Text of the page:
Recently I have been tasked with creating another task sequence to capture and rebuild a Windows 7 workstation using USMT. As I have previously built our XP to Windows 7 migration task sequence, I was well aware of what to do; however, I thought it was cumbersome to do the same thing for a system rebuilt type of scenario, and not a complete OS migration.
I have in the past created a little batch script that would allow me to use USTM executables manually outside of SCCM, but unfortunately I forgot to back them up when we moved on from SCCM 2007 to SCCM 2012. The idea is to have an IT person go to the users computer, backup their profile, and then restore it, the easiest way possible.
Not wanting to invest time in recreating a simple batch script with no user interface, I started looking around for a GUI based USMT product. There are a few different GUIs out there that basically put a pretty face on USMT commands, however, those that looked good were not free, and those that were free, well, were not very good. I did stumble onto one GUI that looked very professional and minimalistic, yet had a bunch of great features built in that made it "smart". Workstation Migration Assistant by Dan Canningham seemed the fit the bill.
I downloaded the program and configured the MigAssistant.exe.config file with the settings I would like, including my designated USMT data store. This datastore is used to save the backups, as well as restore from, all without having to specify anything within the app. This is great as it makes it very easy for a desktop administrator to simply backup and restore, without having to worry about where the files are placed ect. Using the config file I was able to make this my default selection within the app:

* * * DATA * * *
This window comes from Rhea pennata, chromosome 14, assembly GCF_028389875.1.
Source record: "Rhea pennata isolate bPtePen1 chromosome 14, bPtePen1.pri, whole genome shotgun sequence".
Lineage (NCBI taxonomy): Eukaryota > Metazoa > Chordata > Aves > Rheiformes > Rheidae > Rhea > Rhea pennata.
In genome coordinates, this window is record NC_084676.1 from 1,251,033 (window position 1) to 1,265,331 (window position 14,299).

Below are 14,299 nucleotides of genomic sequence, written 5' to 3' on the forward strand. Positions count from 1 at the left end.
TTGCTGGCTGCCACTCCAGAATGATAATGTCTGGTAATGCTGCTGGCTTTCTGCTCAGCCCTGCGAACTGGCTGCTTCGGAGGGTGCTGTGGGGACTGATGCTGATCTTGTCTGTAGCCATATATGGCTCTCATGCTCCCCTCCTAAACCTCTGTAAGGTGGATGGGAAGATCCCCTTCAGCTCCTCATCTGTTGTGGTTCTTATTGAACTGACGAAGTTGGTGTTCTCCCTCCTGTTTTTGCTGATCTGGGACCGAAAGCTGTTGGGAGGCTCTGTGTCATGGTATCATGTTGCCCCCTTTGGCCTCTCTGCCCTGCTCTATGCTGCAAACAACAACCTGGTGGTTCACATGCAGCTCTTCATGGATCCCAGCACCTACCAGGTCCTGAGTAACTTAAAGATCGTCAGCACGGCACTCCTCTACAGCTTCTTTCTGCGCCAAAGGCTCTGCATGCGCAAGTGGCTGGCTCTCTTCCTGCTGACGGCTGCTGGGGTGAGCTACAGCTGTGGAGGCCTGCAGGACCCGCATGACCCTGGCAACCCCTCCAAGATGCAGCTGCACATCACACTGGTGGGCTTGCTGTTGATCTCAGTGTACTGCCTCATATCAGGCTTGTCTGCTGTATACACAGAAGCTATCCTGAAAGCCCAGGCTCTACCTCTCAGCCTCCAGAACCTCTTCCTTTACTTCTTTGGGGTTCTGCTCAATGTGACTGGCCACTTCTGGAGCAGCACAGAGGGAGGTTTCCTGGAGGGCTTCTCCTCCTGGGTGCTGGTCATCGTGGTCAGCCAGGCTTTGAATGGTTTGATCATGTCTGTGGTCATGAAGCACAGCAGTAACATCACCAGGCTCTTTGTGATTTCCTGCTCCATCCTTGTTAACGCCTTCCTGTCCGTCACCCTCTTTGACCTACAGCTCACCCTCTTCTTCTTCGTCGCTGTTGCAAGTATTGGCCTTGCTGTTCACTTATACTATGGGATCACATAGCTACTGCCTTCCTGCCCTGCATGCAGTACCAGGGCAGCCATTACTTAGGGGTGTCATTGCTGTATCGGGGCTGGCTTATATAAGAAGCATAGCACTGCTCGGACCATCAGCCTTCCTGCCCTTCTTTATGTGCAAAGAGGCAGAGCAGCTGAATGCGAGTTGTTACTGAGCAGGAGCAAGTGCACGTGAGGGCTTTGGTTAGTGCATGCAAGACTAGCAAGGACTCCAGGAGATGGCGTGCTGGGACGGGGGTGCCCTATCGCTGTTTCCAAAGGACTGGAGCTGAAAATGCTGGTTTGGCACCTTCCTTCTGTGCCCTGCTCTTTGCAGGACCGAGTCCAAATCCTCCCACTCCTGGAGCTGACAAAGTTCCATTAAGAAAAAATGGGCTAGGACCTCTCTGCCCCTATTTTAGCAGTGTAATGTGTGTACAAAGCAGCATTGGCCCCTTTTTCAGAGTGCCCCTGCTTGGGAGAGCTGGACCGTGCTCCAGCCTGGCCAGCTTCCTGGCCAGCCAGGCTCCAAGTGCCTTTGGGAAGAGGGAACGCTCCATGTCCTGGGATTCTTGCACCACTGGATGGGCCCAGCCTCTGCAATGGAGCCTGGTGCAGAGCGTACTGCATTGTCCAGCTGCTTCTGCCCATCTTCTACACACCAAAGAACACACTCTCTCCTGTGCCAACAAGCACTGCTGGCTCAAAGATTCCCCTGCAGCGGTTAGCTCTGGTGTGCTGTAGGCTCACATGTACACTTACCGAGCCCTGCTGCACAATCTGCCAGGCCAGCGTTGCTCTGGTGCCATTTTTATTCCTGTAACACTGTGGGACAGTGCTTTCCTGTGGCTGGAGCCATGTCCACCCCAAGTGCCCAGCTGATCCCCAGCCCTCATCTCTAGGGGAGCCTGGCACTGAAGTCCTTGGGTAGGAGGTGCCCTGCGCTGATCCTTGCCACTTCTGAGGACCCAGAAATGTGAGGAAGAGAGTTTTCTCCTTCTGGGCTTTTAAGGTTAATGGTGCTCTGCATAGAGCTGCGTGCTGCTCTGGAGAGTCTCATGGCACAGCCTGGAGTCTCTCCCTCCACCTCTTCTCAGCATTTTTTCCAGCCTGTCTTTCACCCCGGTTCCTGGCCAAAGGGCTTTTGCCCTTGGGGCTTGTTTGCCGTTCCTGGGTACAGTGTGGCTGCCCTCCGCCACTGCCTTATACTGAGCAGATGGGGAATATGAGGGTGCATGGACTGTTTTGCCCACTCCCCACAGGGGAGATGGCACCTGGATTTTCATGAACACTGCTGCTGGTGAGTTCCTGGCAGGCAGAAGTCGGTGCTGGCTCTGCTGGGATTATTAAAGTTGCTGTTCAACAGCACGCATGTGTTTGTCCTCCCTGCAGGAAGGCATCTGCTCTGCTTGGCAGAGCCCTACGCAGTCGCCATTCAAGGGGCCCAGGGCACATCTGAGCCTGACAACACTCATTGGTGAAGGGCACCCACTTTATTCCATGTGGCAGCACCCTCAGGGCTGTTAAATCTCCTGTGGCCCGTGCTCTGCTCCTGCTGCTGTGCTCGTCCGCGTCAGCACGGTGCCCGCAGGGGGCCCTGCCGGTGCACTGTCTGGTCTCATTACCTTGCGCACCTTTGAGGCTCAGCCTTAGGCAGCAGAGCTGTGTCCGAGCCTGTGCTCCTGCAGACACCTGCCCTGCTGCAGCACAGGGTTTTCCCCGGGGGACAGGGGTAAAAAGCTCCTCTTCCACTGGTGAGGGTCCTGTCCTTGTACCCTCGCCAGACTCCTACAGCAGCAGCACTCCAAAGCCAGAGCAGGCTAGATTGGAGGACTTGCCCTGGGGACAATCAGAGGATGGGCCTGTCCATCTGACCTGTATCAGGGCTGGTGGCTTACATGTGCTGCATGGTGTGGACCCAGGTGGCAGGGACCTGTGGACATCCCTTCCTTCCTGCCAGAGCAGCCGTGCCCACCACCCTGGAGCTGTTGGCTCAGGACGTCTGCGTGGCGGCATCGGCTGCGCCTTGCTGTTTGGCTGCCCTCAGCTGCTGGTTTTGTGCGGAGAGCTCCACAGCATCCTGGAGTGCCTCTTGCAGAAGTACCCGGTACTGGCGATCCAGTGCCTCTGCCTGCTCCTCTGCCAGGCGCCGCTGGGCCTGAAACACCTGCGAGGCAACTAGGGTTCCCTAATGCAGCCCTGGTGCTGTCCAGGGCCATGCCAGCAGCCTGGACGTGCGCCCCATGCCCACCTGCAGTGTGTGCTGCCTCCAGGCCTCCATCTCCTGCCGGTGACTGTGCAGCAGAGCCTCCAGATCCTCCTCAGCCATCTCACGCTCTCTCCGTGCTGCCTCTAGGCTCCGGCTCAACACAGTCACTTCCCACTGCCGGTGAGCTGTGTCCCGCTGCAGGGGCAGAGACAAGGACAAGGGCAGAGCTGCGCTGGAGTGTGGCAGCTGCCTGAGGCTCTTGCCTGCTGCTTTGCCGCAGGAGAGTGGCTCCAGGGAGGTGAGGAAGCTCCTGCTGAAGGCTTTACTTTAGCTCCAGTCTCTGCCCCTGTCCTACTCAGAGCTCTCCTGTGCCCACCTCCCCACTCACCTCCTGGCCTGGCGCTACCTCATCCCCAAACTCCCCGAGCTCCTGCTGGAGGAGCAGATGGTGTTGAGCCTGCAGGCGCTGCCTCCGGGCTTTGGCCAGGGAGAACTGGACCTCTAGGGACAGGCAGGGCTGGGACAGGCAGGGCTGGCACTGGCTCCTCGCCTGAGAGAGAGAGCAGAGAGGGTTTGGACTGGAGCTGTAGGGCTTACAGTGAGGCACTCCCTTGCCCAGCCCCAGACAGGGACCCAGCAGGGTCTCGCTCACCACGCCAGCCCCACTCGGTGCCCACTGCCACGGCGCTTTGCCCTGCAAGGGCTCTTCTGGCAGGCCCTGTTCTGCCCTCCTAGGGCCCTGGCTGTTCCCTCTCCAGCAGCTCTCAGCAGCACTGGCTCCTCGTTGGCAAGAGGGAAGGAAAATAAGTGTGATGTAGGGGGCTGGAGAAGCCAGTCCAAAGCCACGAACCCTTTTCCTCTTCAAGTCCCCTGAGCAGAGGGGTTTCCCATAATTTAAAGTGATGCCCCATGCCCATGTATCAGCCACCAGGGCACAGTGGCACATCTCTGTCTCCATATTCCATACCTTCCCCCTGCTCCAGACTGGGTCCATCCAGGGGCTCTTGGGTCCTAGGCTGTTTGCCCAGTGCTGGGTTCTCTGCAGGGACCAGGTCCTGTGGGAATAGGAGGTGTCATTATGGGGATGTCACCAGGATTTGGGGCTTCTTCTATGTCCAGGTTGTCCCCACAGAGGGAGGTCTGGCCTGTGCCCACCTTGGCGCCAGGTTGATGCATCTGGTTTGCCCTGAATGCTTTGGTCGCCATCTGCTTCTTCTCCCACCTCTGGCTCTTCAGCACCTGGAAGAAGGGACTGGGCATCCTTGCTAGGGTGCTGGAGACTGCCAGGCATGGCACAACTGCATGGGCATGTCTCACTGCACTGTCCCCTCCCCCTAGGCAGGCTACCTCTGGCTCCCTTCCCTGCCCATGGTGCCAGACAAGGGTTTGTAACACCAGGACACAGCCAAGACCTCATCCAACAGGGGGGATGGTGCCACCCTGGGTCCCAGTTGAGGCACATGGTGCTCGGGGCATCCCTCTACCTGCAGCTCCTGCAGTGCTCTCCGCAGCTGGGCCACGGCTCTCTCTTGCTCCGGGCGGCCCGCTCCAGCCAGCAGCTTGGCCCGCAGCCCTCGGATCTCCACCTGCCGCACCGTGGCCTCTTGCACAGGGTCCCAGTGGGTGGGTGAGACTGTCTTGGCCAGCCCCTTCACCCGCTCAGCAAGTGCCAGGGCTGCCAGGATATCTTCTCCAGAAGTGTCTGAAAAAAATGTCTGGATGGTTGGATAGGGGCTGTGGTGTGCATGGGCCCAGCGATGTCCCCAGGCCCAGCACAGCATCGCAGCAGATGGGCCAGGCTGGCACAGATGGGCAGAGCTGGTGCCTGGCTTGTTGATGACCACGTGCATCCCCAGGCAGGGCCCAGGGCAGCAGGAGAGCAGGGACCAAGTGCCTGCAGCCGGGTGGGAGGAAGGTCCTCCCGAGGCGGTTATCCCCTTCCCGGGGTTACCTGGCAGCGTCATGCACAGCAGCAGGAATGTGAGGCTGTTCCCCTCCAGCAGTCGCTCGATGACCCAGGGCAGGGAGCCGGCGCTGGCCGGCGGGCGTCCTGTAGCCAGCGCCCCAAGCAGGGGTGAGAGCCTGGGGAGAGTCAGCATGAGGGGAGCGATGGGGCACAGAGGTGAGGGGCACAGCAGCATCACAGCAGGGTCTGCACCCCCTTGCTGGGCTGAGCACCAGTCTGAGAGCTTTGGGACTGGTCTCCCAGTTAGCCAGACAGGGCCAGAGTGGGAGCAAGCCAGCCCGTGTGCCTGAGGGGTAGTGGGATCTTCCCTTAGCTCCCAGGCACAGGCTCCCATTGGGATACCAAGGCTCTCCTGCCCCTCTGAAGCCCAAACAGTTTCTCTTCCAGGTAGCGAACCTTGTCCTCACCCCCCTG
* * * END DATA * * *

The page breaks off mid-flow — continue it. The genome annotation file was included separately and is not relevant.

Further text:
I tried running the program as my slightly elevated standard account on my desktop and it ran perfectly. I was then able to restore the information on another machine and everything worked great. I thought that I have found the perfect tool, I could run it as the user, backup the data, and be on my way; however, when I tried to do the backup as a standard user with no system rights, I was prompted for the admin account. This in itself isn't bad; however, the default configuration of "I am the only person who uses this Workstation" that I wanted to use no longer worked, as the system tried to backup the profile of the admin account I entered to let it run in the first place. To top it off, every time I opened the program even as an administrative user, it would always prompt with the UAC prompt to allow the program to run.
Because I really liked the program and wanted it to be as simple as possible for our staff, I decided to do some digging to see why the UAC prompt was popping up, and how to make the program run as a standard user.
During my research I found that when a program is compiled, the "requestedExecutionLevel" is what controls the UAC prompts, which decides if you should enter admin credentials to run the program or not. The source code for Workstation Migration Assistant was available on Dan's website, but I haven't touched any development tools in ages and would be lost trying to recompile the original source code. Remembering a tool I used back in the day, I thought I would give Resource Hacker a shot and see if I can do anything within that tool to modify the MigAssitant.exe file from Dan's program. I loaded up Resource Hacker and opened the MigAssistant.exe file, and low and behold, under a strange entry of 24>1>0 I found exactly what I was looking for